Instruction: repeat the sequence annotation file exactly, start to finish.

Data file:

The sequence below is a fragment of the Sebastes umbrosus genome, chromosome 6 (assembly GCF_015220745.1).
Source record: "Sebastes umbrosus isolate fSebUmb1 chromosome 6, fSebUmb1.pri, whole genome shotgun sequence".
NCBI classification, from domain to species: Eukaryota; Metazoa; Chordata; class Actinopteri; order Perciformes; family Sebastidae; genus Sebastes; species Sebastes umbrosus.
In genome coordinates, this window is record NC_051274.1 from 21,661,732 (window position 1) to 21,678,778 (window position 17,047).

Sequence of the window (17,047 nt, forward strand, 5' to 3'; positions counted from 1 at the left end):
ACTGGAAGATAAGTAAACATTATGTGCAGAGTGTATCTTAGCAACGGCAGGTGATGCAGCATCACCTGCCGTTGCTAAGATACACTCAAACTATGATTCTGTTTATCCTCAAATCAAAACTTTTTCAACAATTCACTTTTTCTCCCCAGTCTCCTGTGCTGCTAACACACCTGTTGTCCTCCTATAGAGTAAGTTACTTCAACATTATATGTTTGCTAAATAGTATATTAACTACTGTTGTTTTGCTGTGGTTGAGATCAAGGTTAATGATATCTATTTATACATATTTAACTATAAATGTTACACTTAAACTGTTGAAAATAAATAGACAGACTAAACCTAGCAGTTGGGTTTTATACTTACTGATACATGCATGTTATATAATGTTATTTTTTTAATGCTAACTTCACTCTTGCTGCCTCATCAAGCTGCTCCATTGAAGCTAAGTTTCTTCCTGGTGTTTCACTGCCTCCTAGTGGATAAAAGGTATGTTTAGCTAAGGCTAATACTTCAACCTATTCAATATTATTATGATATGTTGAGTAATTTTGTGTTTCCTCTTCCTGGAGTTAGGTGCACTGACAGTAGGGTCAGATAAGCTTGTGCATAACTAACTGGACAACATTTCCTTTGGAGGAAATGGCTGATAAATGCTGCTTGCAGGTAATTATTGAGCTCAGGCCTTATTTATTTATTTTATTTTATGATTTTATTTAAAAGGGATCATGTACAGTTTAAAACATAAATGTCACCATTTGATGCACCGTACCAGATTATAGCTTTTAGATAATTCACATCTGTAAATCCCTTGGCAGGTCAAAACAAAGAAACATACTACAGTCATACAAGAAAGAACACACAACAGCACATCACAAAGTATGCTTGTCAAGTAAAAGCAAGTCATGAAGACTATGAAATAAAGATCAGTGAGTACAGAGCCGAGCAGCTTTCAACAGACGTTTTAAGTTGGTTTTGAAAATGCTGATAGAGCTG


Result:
The sequence below is a fragment of the Sebastes umbrosus genome, chromosome 6 (assembly GCF_015220745.1).
Source record: "Sebastes umbrosus isolate fSebUmb1 chromosome 6, fSebUmb1.pri, whole genome shotgun sequence".
NCBI classification, from domain to species: Eukaryota; Metazoa; Chordata; class Actinopteri; order Perciformes; family Sebastidae; genus Sebastes; species Sebastes umbrosus.
In genome coordinates, this window is record NC_051274.1 from 21,661,732 (window position 1) to 21,678,778 (window position 17,047).

Sequence of the window (17,047 nt, forward strand, 5' to 3'; positions counted from 1 at the left end):
ACTGGAAGATAAGTAAACATTATGTGCAGAGTGTATCTTAGCAACGGCAGGTGATGCAGCATCACCTGCCGTTGCTAAGATACACTCAAACTATGATTCTGTTTATCCTCAAATCAAAACTTTTTCAACAATTCACTTTTTCTCCCCAGTCTCCTGTGCTGCTAACACACCTGTTGTCCTCCTATAGAGTAAGTTACTTCAACATTATATGTTTGCTAAATAGTATATTAACTACTGTTGTTTTGCTGTGGTTGAGATCAAGGTTAATGATATCTATTTATACATATTTAACTATAAATGTTACACTTAAACTGTTGAAAATAAATAGACAGACTAAACCTAGCAGTTGGGTTTTATACTTACTGATACATGCATGTTATATAATGTTATTTTTTTAATGCTAACTTCACTCTTGCTGCCTCATCAAGCTGCTCCATTGAAGCTAAGTTTCTTCCTGGTGTTTCACTGCCTCCTAGTGGATAAAAGGTATGTTTAGCTAAGGCTAATACTTCAACCTATTCAATATTATTATGATATGTTGAGTAATTTTGTGTTTCCTCTTCCTGGAGTTAGGTGCACTGACAGTAGGGTCAGATAAGCTTGTGCATAACTAACTGGACAACATTTCCTTTGGAGGAAATGGCTGATAAATGCTGCTTGCAGGTAATTATTGAGCTCAGGCCTTATTTATTTATTTTATTTTATGATTTTATTTAAAAGGGATCATGTACAGTTTAAAACATAAATGTCACCATTTGATGCACCGTACCAGATTATAGCTTTTAGATAATTCACATCTGTAAATCCCTTGGCAGGTCAAAACAAAGAAACATACTACAGTCATACAAGAAAGAACACACAACAGCACATCACAAAGTATGCTTGTCAAGTAAAAGCAAGTCATGAAGACTATGAAATAAAGATCAGTGAGTACAGAGCCGAGCAGCTTTCAACAGACGTTTTAAGTTGGTTTTGAAAATGCTGATAGAGCTG